Let’s look at those attributes – first, embarrassment: as a people, the English are hyper-sensitive about appearances and hate standing out – it’s just so undignified. (On the other hand, there’s something so liberating about just doing what you want to, and not giving a shit, which is one of the many reasons that English people have a grudging but definite respect for the Irish).

So Bridget spends most of the film being mortified in various ways. It’s bad enough that she has to dress up in the outfit her Mum has laid out for her, but it’s so much worse when she overhears Mark Darcy slagging her off, since the rules say that everyone has to try hard to avoid embarrassing everyone else – so even if someone is wearing curtains, it’s very bad form to mention it.

Then she turns up to a garden party dressed as a bunny girl, when everyone else is in civvies, and later reveals her shapely backside to the world while sliding down a fireman’s pole.

But it’s not just Bridget who suffers from this. In the most convincing fight scene I’ve seen in ages (compare and contrast with the Nietzschean self-belief of ‘Fight Club’), the two leading men apologise profusely to disrupted diners as they tumble across their tables during a brawl. You also get the sense that being thrown through a window actually hurts.

Of course, if you’re afraid of being embarrassed all the time, the you’re automatically very suspicious of love because it makes you do stupid things. Which is where understatement comes in, offering a roundabout route to avoid saying anything so clumsy as ‘I love you’. As Anthony Lane in the New Yorker points out, when Colin Firth says, ‘I like you very much,’ that’s ‘Englishman’s code for uncontrollable lust’.

And even getting that out of him is a real effort – it’s not that he doesn’t have the feelings (Colin Firth is excellent at showing himself suprised and uneasily amused at what he feels for Bridget), it’s just that he’s incapable of revealing its true depth.

Of course Bridget undestands this code and uses it herself, ‘If you wanted to pop by sometime, that might be nice,’ is her deepest profession of love for him.

(Of course sometimes this understatement is entirely appropriate. For example, when it allows for one of the few good anal sex jokes in modern cinema.)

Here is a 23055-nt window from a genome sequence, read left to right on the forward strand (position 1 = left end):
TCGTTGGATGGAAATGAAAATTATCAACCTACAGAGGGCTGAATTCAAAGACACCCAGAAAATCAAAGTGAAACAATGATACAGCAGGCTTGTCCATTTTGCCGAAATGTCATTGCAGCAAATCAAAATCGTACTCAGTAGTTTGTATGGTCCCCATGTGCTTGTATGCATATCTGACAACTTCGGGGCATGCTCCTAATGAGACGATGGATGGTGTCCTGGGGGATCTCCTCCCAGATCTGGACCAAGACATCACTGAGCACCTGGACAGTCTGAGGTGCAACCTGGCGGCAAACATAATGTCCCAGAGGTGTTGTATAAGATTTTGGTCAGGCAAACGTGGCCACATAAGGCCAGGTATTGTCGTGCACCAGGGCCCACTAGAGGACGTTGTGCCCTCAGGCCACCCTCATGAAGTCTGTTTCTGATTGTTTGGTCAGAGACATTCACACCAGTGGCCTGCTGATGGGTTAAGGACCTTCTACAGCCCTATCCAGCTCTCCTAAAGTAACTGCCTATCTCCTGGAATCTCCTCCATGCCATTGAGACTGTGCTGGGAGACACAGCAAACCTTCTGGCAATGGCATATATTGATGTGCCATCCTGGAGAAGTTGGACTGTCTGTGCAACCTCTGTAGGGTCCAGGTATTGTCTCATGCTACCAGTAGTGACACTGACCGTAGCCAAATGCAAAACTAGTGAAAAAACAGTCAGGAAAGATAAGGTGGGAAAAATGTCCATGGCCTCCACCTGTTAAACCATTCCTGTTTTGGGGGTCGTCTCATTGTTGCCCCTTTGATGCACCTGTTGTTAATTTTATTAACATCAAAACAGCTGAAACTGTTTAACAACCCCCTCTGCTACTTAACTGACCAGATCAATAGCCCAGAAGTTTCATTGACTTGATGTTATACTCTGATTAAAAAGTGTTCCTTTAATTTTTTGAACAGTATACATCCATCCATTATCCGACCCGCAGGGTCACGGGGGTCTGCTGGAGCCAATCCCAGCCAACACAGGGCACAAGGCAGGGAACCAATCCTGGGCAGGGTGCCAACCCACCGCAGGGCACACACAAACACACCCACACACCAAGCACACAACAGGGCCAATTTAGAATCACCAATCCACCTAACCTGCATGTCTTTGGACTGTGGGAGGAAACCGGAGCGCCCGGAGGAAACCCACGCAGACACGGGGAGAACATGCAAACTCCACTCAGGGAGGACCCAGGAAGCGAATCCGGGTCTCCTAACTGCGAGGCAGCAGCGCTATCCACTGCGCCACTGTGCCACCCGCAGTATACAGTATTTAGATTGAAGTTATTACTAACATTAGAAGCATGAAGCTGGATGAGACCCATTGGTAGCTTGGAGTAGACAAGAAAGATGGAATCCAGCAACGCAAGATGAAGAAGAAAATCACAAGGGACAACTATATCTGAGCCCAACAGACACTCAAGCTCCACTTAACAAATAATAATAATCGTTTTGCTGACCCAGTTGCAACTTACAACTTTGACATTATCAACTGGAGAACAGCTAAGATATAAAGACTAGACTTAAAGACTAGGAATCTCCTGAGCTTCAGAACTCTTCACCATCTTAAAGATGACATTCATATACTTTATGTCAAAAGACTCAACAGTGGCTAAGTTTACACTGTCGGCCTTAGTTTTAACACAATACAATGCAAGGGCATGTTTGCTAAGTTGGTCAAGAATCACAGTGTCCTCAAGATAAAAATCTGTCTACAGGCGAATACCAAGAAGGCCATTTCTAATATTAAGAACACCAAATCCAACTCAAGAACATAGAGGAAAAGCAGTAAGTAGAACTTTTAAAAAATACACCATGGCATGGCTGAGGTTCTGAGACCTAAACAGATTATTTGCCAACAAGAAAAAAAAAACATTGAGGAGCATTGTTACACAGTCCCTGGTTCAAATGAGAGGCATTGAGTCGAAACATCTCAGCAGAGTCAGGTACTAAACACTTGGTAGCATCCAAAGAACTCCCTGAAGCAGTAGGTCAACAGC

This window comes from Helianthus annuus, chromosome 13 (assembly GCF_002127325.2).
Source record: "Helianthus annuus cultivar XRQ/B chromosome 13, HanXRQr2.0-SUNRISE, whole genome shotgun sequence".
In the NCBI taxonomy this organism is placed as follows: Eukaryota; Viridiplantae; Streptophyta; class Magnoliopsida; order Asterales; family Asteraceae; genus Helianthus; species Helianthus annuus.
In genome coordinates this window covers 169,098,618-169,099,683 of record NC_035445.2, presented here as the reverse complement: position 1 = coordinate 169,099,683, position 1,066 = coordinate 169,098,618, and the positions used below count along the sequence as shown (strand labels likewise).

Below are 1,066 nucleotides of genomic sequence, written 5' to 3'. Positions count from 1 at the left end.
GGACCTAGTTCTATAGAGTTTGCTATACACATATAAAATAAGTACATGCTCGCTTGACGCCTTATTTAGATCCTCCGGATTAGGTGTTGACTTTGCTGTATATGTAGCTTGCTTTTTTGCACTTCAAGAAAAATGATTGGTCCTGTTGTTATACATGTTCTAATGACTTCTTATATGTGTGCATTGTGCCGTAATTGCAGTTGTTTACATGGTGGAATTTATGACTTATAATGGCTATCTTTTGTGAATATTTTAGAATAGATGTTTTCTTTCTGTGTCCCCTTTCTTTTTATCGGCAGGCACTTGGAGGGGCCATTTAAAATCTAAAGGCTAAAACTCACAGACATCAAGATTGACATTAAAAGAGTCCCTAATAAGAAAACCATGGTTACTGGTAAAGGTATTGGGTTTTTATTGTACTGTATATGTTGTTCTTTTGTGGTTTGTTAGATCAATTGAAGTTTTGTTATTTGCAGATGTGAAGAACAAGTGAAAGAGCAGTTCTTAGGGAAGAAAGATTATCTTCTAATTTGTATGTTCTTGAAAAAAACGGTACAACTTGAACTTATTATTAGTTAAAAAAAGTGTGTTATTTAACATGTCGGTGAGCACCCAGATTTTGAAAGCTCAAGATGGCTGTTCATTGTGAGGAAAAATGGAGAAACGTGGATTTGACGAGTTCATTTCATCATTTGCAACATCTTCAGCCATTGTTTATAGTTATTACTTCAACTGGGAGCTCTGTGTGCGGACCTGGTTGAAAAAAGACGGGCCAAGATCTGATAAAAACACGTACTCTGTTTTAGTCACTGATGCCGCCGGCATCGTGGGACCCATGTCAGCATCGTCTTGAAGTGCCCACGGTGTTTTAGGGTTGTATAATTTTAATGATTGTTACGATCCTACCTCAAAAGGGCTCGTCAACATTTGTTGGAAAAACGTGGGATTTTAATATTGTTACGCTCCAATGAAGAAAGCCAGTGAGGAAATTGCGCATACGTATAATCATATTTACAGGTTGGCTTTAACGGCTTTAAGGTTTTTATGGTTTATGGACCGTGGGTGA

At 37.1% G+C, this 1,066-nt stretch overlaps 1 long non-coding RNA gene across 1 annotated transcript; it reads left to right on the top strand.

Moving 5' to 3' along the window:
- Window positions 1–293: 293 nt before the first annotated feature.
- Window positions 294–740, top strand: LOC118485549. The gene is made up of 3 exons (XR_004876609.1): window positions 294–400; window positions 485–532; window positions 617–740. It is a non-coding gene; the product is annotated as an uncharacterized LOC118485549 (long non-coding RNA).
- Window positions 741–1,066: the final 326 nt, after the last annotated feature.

The final characteristic on display in buckets in ‘Bridget Jones’ is friendship. Richard Curtis has a very good line in sketching in a set of supportive and understanding friends, who are always there to give advice, and act like a Greek chorus in the proceedings. If you’re constantly embarrassing yourself, and can’t quite say what you mean when it matters, then you certainly need a good set of friends who don’t care about any of that, and will love you even when you serve them blue soup.

So apart from a few missteps – like the excessive use of fake snow in the climactic scenes, the film is a success. Rene? Zellweger masters the same middle class South East accent that Gwywneth Paltrow aced in ‘Sliding Doors’, Hugh Grant shows that he can convincingly cross over to the dark side and use his charm and floppy hair for evil, while Colin Firth reprises his stern but upright Mr Darcy role from the TV version of ‘Pride and Prejudice’. He even has the big house (but we didn’t get to see if he’s got a lake round the back).

Of course, Colin Firth’s character in ‘Bridget Jones’ being called Mr Darcy is no accident. Not only did Andrew Davies share screenwriting credits on both projects, there’s another Jane Austen reference thrown in, when Bridget remarks at one point, ‘It is a truth universally acknowledged . . . ‘

This depiction of English life, with embarrassment, understatement and friendship playing crucial roles is as much a part of Jane Austen’s world as it is modern London, and seen in this way Bridget Jones comes across as quite old fashioned.